For most Canadian homeowners and prospective homebuyers, there’s only one thing that matters when it comes to mortgage rates: what they are, and where they’re going. Whether you’re looking to purchase a home or refinance the one you’re living in, those national rates have a big impact on what you can do and the decisions you make.
Understanding what influences mortgage rates—and thus what impacts your decision-making—is a little more complex, especially in today’s market. Falling oil prices have a big impact on the Canadian economy in a lot of ways, with both direct and indirect impacts on the mortgage rates available to Canadian consumers.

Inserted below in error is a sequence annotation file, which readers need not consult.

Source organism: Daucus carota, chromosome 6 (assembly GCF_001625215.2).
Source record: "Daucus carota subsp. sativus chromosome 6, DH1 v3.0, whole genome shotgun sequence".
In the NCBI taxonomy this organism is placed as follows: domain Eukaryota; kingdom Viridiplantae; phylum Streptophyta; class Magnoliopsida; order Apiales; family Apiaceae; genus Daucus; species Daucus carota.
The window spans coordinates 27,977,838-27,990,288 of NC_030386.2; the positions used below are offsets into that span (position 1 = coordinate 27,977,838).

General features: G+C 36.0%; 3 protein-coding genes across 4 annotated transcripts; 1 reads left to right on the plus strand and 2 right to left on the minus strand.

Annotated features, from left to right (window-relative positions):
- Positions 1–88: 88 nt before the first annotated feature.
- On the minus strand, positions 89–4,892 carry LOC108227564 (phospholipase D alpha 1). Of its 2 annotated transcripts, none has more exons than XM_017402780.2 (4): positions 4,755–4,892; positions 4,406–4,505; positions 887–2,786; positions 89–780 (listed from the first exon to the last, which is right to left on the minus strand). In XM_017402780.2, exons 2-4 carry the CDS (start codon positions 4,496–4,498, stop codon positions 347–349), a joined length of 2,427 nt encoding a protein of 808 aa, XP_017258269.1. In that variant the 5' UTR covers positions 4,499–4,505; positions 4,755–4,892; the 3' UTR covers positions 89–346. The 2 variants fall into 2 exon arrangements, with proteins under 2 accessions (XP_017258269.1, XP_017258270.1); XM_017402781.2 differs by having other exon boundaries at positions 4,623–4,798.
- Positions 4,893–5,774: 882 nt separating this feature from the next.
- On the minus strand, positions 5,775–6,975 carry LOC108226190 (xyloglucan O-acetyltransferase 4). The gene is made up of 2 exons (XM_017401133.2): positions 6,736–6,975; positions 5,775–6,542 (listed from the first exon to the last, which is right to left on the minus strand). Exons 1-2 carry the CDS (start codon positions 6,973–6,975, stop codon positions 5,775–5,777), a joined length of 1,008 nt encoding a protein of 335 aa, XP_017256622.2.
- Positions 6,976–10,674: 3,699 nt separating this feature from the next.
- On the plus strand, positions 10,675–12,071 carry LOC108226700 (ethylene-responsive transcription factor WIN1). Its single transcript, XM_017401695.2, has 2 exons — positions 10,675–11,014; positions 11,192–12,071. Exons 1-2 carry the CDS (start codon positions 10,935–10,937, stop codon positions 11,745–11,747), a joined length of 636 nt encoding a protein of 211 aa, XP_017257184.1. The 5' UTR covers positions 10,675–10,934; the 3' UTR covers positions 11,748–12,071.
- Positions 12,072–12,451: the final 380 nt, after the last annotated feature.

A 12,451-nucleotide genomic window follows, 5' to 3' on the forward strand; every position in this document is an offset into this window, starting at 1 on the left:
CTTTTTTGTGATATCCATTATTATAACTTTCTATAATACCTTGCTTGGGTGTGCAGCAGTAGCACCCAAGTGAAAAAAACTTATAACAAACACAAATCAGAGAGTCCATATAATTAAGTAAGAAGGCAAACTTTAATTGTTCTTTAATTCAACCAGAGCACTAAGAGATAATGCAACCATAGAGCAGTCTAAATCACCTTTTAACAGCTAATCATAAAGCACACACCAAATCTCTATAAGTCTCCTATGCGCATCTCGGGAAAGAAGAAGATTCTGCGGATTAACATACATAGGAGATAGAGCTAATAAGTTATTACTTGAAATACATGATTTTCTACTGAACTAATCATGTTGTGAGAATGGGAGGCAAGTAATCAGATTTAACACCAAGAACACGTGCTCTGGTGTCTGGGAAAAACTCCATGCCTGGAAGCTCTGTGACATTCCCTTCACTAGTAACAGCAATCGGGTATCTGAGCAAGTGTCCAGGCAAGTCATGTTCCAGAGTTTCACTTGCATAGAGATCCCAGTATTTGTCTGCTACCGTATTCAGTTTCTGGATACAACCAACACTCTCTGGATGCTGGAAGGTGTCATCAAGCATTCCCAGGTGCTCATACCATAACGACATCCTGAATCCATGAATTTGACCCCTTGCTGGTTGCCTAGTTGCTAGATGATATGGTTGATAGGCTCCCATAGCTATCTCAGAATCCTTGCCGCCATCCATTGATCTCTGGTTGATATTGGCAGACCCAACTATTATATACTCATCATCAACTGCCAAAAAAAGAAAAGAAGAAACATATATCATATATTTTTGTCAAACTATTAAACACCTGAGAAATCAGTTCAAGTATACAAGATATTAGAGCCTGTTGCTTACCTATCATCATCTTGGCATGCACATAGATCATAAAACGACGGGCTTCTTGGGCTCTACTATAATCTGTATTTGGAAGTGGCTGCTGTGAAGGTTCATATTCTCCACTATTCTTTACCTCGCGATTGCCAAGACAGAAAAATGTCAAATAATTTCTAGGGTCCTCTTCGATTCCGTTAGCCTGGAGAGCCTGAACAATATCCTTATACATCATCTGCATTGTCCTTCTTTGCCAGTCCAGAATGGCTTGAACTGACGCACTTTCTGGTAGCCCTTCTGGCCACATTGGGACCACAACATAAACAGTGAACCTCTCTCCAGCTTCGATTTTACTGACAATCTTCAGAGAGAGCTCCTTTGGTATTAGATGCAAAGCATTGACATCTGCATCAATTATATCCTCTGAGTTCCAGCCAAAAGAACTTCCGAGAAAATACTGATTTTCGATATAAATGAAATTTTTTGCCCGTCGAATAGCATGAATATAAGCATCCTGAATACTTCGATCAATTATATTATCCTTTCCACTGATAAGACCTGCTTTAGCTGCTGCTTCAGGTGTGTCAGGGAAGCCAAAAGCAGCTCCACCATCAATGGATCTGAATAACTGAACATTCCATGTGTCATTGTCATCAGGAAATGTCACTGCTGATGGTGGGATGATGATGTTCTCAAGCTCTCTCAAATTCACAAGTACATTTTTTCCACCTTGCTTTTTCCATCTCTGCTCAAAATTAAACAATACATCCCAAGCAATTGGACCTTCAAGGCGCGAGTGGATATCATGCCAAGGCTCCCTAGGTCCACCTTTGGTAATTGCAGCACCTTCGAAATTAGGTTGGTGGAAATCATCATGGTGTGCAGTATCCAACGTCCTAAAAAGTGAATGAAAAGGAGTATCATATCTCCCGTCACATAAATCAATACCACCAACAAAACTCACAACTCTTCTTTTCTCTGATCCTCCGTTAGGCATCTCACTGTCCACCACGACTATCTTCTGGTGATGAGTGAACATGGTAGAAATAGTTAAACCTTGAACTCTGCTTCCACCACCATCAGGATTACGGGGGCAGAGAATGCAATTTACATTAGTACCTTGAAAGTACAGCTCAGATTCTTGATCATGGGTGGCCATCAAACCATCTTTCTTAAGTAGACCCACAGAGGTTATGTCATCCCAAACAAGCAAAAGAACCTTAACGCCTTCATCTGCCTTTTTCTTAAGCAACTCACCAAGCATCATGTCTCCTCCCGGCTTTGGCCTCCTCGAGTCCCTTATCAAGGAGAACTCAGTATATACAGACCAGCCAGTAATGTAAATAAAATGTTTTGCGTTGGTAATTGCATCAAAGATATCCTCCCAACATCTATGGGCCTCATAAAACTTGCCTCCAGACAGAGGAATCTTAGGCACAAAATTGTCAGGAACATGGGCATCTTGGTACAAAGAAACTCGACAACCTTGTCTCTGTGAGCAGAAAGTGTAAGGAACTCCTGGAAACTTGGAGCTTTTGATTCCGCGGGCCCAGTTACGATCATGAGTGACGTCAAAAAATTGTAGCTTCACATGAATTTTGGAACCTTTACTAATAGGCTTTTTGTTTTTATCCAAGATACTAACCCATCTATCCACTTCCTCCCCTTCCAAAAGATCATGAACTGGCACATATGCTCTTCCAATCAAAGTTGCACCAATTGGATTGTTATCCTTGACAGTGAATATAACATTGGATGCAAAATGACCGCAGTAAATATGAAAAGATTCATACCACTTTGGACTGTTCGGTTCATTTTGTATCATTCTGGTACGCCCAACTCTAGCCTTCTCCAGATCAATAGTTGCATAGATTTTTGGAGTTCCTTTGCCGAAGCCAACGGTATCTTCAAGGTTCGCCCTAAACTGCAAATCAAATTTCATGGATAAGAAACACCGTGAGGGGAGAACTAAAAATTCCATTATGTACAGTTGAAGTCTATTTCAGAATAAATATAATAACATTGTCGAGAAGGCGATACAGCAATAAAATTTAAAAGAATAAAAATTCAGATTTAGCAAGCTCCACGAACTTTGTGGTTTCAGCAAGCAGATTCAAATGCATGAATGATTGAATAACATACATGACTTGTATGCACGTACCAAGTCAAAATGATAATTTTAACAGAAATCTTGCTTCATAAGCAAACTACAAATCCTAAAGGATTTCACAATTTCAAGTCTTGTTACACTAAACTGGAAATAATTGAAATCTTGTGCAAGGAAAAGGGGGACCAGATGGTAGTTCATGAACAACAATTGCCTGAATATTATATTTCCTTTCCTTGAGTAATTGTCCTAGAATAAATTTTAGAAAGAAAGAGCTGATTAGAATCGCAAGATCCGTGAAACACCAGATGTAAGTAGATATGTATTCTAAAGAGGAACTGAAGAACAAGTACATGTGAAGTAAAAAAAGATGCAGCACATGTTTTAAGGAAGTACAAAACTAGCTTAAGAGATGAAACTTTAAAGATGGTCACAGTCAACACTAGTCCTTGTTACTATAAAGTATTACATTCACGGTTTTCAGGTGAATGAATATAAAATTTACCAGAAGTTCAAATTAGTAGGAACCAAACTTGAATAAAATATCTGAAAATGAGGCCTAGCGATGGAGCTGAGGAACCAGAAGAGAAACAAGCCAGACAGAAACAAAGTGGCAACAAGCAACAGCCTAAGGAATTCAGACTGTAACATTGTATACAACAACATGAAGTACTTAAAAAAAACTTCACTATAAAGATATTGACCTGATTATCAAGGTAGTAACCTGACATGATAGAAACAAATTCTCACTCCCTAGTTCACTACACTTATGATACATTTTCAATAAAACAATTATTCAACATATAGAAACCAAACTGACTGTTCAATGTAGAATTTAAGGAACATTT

We’ll try to break it down and explain why a sluggish economy is likely to keep mortgage rates in Canada as low as they are—-and possibly even lower—for the foreseeable future.
First, the direct impact of falling oil prices is less money being pumped into the Canadian economy, a decent chunk of which is devoted to oil production. With a tighter money supply, the Bank of Canada is almost certain to keep the rate at which it lends to other banks low, and that means lower rates across the board.
Comments from Bank of Canada Deputy Governor Timothy Lane support this view, and a recent revision of expectations from American investment bank Morgan Stanley agrees, too. Less money in the economy means the Bank of Canada will need to act to keep things moving, and that means making it easy for banks and businesses to get the money they need. Lowering interest rates, or at the very least preventing them from climbing, is the way the Bank accomplishes that.
It’s not great news for investors, but for anyone looking to get a mortgage or refinance their home it means cheaper loans will be around for awhile.